Town in the province of Potenza, situated on a ridge between the rivers Agri and Sinni, Roccanova features a typically medieval urban structure. It is also famous for its vast vineyards, that produce fine wines, such as: Grottino of Roccanova, that by the local traditions, are still preserved, in wooden barrels in the tuff rock caverns and cellars.
It was mentioned for the first time in an official document of 1276 and in Norman times it was an important stronghold of County of Chiaromonte. In the XII century it became fief of the Rinaldo, and shortly after, the town was ceded by Charles I of Anjou to Guglielmo della Marra, then to the Carafa and finally to the Colonna of Stigliano.
Recent excavations have unearthed many relics from the VII to IV centuries B.C., confirming that the area was inhabited by Greek settlers. These findings are partly preserved in the Museum of Siris in Policoro and partly in the Museum of Taranto.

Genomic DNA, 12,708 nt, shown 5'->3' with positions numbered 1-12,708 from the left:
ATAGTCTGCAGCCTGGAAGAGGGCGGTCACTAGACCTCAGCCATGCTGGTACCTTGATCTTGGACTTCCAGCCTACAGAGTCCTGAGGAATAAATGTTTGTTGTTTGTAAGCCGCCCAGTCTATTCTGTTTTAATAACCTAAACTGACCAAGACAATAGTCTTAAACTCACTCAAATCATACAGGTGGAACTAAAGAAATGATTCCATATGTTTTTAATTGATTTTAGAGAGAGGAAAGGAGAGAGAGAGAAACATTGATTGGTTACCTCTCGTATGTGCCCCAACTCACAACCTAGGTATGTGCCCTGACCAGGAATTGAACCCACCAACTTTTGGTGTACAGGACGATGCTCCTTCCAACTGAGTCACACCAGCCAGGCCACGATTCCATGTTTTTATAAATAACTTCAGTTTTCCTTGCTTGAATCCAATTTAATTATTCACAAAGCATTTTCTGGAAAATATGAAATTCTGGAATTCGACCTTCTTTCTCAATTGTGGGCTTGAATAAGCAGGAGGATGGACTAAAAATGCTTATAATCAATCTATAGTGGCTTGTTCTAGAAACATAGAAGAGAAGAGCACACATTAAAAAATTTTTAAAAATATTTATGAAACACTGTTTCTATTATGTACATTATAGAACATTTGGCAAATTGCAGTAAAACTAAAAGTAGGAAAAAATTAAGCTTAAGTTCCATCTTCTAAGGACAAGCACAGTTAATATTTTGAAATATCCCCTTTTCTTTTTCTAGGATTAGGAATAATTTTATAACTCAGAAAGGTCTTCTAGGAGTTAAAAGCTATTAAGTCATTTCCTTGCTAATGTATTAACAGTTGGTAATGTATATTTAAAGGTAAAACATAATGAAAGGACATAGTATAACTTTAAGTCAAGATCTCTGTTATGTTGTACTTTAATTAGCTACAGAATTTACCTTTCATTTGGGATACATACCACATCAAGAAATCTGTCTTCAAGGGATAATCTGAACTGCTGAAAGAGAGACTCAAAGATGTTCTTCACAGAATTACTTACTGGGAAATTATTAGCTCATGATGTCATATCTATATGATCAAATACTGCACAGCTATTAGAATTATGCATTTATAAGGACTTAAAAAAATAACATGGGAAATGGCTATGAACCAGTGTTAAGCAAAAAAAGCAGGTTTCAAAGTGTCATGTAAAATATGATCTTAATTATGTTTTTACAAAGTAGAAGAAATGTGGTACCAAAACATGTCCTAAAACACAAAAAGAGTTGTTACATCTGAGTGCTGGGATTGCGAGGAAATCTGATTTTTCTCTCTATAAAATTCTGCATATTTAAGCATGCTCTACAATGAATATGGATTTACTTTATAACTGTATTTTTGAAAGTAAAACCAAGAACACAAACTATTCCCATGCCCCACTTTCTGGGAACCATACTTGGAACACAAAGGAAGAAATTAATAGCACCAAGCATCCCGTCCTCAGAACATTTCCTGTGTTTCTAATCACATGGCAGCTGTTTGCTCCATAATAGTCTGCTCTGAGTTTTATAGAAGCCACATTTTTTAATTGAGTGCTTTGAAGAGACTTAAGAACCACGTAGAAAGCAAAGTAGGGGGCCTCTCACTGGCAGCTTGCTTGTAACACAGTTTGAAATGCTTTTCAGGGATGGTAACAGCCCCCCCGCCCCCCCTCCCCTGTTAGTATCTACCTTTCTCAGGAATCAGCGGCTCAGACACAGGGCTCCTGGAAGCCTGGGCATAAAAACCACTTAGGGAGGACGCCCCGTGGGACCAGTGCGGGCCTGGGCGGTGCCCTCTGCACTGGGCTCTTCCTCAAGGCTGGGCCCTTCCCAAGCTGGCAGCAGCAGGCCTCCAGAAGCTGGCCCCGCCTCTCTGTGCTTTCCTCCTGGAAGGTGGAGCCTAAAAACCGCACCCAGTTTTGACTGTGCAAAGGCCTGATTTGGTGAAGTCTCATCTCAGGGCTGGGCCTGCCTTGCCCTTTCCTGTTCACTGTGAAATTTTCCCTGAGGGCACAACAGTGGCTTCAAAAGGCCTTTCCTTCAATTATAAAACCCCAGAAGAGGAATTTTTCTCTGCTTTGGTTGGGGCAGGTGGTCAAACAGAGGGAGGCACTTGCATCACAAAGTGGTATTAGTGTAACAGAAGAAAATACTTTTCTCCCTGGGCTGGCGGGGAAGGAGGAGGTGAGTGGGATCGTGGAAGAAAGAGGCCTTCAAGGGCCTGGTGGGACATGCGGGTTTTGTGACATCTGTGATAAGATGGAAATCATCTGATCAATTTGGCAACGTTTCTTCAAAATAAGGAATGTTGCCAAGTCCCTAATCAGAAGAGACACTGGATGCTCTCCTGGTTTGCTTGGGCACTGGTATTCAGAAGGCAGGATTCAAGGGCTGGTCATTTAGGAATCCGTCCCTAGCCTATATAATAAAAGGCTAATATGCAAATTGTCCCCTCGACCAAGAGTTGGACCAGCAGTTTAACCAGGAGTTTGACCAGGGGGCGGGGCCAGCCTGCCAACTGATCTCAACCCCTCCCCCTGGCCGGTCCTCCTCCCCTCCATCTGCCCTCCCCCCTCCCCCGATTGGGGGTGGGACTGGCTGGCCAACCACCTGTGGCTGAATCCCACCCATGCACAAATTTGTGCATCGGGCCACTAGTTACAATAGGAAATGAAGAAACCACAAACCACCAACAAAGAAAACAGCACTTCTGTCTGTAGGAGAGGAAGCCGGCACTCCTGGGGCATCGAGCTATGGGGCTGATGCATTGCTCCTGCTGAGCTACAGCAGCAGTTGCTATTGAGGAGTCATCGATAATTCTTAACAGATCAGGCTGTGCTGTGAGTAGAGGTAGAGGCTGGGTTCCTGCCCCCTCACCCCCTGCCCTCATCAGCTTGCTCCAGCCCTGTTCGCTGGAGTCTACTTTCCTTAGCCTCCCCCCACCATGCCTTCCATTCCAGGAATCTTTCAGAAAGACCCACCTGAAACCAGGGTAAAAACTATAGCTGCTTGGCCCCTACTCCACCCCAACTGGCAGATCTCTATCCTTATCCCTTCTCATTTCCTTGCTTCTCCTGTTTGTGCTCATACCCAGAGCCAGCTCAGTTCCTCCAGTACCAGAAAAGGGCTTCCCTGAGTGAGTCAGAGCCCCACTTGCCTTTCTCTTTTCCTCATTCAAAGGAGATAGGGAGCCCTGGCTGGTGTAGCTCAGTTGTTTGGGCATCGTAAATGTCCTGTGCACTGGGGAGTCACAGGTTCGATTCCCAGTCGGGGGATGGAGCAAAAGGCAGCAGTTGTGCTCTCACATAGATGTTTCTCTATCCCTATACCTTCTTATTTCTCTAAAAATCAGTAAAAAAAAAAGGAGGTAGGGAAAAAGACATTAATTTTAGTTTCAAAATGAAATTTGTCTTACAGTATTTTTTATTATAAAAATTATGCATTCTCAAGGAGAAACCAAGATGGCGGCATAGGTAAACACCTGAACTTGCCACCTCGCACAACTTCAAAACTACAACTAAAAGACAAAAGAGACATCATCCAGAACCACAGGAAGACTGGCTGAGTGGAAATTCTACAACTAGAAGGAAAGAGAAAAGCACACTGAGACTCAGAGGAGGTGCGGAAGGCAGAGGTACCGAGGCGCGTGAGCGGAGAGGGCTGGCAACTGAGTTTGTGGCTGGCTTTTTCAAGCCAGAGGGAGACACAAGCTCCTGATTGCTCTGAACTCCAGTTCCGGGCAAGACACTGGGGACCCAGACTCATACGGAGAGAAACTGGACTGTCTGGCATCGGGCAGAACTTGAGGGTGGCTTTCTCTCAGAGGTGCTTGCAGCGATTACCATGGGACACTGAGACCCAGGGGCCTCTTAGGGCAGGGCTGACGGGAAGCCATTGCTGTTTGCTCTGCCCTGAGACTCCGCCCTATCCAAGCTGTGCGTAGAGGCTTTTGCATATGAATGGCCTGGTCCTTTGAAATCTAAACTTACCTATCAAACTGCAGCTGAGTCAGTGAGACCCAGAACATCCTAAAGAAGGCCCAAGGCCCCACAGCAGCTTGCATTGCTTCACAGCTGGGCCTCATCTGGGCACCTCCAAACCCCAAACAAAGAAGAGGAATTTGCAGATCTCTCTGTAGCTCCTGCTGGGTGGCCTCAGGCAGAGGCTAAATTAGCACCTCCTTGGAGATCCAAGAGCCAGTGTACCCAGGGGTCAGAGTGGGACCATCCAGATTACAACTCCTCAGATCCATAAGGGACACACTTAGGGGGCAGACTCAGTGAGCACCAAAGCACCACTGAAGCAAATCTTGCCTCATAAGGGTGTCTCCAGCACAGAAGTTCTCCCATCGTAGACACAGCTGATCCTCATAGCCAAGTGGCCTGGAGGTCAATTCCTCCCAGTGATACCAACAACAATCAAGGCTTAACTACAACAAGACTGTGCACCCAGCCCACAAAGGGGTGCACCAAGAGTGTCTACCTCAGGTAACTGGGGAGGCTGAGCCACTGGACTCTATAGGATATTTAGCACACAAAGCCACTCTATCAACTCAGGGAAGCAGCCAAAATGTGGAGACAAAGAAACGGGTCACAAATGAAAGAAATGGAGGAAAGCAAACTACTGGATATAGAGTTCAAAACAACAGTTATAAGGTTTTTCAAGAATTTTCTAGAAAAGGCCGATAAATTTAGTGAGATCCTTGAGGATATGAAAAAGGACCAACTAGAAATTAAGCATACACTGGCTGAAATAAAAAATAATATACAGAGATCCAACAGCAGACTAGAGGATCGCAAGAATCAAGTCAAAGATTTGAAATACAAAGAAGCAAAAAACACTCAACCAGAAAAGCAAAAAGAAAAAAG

Sites of Interest:
- the Church of St. Nicholas of Bari, built in the XII century. Seriously damaged, at the beginning of the XX century, by an earthquake, it was rebuilt, in 1980. Inside it houses a wooden group statue representing the Annunciation, by the sculptor Patalano (1707);
- the XVIII century Church of San Rocco;
- the Church of Santa Maria delle Grazie (XV century);
- the Sanctuary of Madonna della Serra, whose history is tied to the statue of Our Lady of Water, now preserved in the Church of St. Rocco;
- the Monastery of the Orsoleo, on the border between Roccanova and Sant'Arcangelo, whose construction began in 1474;
- the ruins of the Abbey of San Nilo (XIV century).